Stick In The Wheel’s next release will be that most un-folk of things, a mixtape. “It’s just nice to get a bunch of ideas down, without too much fuss or procrastination.” Kearey explains. “We’ve been taking the opportunity to hook up with other musicians to do the odd track, rather than commit to a whole project together, it’s quite a low key thing I guess and we take inspiration from the scenes that inspire us. And you know, why the hell not?”

This is everyone’s culture, it’s important. It’s not something you can use for your own bullshit vanity projects. It’s our fucking culture

And is this the first folk mixtape? “We did one for the BBC Freakzone radio show a while back which no-one heard,” laughs Kearey. “So not really, I mean maybe folk people don’t necessarily put stuff together as a continuous piece but it’s something we’ve always done. We might be known for folk stuff but that’s only one part of the story.” Titled This And The Memory Of This, after the David Bray painting that provides the artwork, the mixtape flows wonderfully despite its diversity. “We’ve done some collaborations, remixes and tunes with people like Anna Roberts-Gevalt [from Anna & Elizabeth], Lisa Knapp, Om Unit, Jack Sharp, Laura Smyth and Ted Kemp, and a couple of new tunes. It’s a mixture of trad and original stuff.”

Perhaps given Kearey and Carter’s background in urban/electronic music, a mixtape isn’t that surprising after all, and that culture still informs Stick In The Wheel and their approach to the folk scene. “We are still anti-commercial BUT we are doing what we can to bring this music of the people to wider audiences,” says Kearey. “That can be difficult when the scene is generally risk-averse. It can mean that nothing feels very exciting. I hope we have been able to start putting a spark in places where it is needed and the places that can’t take change for whatever reason will wither and die.”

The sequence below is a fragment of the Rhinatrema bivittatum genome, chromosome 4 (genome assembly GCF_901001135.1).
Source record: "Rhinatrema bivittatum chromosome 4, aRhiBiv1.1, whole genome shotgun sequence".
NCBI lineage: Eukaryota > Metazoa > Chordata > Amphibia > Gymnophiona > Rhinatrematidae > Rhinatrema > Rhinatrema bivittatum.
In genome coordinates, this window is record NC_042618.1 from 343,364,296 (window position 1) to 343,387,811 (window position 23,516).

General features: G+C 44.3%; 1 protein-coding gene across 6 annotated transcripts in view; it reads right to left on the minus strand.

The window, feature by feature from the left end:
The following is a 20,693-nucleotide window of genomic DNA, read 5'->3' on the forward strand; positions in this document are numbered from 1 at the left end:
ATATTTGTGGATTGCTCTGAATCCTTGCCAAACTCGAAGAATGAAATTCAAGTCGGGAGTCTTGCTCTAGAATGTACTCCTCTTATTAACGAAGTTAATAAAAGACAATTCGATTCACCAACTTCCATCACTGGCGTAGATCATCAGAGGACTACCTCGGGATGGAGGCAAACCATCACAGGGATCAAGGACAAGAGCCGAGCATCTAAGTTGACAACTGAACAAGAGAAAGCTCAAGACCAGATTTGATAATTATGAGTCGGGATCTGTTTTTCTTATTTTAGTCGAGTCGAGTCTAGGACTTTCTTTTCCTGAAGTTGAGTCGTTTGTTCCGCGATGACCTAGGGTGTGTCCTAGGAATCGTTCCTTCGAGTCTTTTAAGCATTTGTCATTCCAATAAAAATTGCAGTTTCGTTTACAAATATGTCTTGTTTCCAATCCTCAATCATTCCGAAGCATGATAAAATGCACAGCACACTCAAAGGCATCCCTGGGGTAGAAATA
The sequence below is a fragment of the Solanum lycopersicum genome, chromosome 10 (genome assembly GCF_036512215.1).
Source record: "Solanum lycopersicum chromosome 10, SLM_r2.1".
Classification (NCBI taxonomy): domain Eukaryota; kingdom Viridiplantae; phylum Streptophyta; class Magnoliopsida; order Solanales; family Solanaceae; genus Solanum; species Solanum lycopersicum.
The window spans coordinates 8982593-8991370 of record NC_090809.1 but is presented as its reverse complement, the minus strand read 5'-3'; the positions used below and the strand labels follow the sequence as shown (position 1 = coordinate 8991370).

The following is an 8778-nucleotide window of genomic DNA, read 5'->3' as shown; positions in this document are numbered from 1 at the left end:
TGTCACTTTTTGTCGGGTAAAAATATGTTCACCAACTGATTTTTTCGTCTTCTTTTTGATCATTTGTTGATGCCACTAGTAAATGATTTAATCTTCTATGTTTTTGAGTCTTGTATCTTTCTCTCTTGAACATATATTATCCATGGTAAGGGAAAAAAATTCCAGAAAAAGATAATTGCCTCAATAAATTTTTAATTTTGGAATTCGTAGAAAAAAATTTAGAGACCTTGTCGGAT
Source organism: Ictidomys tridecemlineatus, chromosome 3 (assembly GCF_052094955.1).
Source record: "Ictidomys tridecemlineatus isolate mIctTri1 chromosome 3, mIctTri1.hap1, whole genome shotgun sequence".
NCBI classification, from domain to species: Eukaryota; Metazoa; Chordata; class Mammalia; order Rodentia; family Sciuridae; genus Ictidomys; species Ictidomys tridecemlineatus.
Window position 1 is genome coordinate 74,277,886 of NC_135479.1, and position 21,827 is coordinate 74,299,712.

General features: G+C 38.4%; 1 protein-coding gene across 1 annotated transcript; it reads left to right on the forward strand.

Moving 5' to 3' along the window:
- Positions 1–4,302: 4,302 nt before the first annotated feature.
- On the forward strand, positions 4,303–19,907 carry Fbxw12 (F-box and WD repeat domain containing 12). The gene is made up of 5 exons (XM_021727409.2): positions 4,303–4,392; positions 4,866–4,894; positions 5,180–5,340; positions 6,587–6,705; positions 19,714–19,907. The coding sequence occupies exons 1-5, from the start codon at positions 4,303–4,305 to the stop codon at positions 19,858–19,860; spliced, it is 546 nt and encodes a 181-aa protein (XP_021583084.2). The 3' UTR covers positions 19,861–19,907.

“I come from the London urban beats scene,” expands Carter, “and people take this shit seriously. In the 90s, these people climbed up the side of tower blocks to erect aerials so people could listen to music on pirate stations. WE take our shit seriously. This is everyone’s culture, it’s important. It’s not something you can use for your own bullshit vanity projects. It’s our fucking culture. I won’t be happy until we can take all our traditional culture as seriously as those dudes climbing up the side of a tower block just so they could hear a bit of good music. Take it seriously.”

Stick In The Wheel are clearly at home with the contrasts. “We’re touring through the Autumn and already it’s been banging rock venues with sticky floors one minute and ‘This is Mary’s chair you can’t sit there’ folk clubs the next.” says Kearey with some relish. “There’s never a dull moment when your audience is so varied. Last night someone got up and sang ‘My brother Billy had a ten foot willy’ and the other night someone booed because we’d cut a 17th Century ballad down from 64 verses into 12.”

Stick In The Wheel play Star & Shadow Cinema, Newcastle on Friday 30th November. This And The Memory Of This will be released on their Bandcamp page to coincide with the tour.